Lisa Murphy

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I could see an officer coming to the wedding - a quick drop in to extend congratulations, maybe. It would have been seen as a BIG honor to the couple.

It's hard for us modern day folks to understand the rigidity of the class system, even in the USA where there were no titles.
Yes, hard to grasp indeed. So the general and officers mentioned in the Harper's Weekly wedding ceremony of Captain de Hart (above) would come as guests then... It seemed from the article that they were quite integrated into the ceremony, standing on either side of the alter etc.. .

( ..."A little before noon the guests began to arrive in considerable numbers. Among them were Generals Hooker, Sickles, Carr, Mott, Hobart Ward, Revere, Bartlett, Birney, Berry, Colonel Dickinson, and other aids to General Hooker; Colonels Burling, Farnham, Egan, etc. Colonel Francine and Lieutenant-Colonel Price, of the Seventh, with the rest of the officers of that regiment, proceeded to make all welcome, and then the ceremony commenced. In a hollow square formed by the troops a canopy was erected, with an altar of drums, officers grouped on each side of this. On General Hooker's arrival the band played Hail to the Chief, and on the approach of the bridal party the Wedding March...")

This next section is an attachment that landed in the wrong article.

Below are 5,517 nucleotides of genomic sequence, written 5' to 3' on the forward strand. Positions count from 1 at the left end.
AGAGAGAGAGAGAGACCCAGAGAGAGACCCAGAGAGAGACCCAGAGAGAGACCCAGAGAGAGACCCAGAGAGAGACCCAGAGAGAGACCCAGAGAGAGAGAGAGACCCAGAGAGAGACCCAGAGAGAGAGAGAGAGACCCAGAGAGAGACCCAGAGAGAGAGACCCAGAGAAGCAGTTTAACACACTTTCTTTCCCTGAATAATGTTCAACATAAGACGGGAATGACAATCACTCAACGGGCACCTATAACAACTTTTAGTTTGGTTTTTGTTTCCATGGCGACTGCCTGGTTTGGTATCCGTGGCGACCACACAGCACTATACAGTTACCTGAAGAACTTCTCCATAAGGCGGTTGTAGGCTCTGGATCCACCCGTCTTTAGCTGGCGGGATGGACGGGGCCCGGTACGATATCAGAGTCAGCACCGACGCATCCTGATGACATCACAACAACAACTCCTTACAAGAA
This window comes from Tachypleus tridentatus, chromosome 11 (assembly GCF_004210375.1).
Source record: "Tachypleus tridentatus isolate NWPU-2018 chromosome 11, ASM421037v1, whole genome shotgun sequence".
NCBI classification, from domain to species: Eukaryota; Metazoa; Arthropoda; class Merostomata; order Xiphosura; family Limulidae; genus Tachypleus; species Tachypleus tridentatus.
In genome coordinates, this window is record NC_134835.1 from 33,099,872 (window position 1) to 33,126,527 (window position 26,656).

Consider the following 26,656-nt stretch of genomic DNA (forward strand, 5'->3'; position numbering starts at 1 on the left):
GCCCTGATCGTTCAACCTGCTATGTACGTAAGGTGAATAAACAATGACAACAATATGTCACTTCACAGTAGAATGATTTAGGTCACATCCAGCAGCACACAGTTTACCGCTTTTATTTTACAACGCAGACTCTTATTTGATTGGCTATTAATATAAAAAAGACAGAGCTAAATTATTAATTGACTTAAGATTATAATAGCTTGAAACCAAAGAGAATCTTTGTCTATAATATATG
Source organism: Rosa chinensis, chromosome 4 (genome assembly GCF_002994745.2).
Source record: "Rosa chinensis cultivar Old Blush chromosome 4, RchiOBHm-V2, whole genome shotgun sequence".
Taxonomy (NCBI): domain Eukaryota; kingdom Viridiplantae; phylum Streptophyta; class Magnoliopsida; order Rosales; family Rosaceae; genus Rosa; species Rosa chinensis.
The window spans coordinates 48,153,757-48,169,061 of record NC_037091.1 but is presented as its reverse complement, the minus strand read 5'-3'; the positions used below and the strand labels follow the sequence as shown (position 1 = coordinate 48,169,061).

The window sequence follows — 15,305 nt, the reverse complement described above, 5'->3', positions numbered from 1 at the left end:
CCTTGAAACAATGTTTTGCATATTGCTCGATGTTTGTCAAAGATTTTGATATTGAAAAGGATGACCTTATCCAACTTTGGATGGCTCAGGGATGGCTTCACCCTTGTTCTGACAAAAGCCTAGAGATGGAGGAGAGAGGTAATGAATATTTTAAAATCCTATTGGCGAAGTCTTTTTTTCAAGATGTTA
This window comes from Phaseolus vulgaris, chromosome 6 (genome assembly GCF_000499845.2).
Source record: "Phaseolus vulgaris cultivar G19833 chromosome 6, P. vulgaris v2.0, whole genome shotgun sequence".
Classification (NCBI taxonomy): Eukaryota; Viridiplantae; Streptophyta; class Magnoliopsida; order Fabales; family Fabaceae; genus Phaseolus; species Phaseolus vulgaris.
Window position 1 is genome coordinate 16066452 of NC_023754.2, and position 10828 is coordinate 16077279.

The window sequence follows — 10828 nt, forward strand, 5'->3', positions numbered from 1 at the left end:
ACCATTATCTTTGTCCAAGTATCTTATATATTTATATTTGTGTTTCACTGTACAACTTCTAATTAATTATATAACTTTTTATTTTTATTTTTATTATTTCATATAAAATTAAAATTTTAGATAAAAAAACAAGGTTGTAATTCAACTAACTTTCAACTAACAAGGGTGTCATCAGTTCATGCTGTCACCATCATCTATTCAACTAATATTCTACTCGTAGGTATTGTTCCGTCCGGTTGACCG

John Hartwell

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That was an extraordinary wedding. Capt. deHart (or his bride) was probably related to somebody very important. It would be interesting to learn the social dynamics behind it all. The names of the attending generals seem to be the backbone of the Hookerite faction in the Army of the Potomac. Methinks there was some high-level army politicking going on there.
 

Lisa Murphy

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That was an extraordinary wedding. Capt. deHart (or his bride) was probably related to somebody very important. It would be interesting to learn the social dynamics behind it all. The names of the attending generals seem to be the backbone of the Hookerite faction in the Army of the Potomac.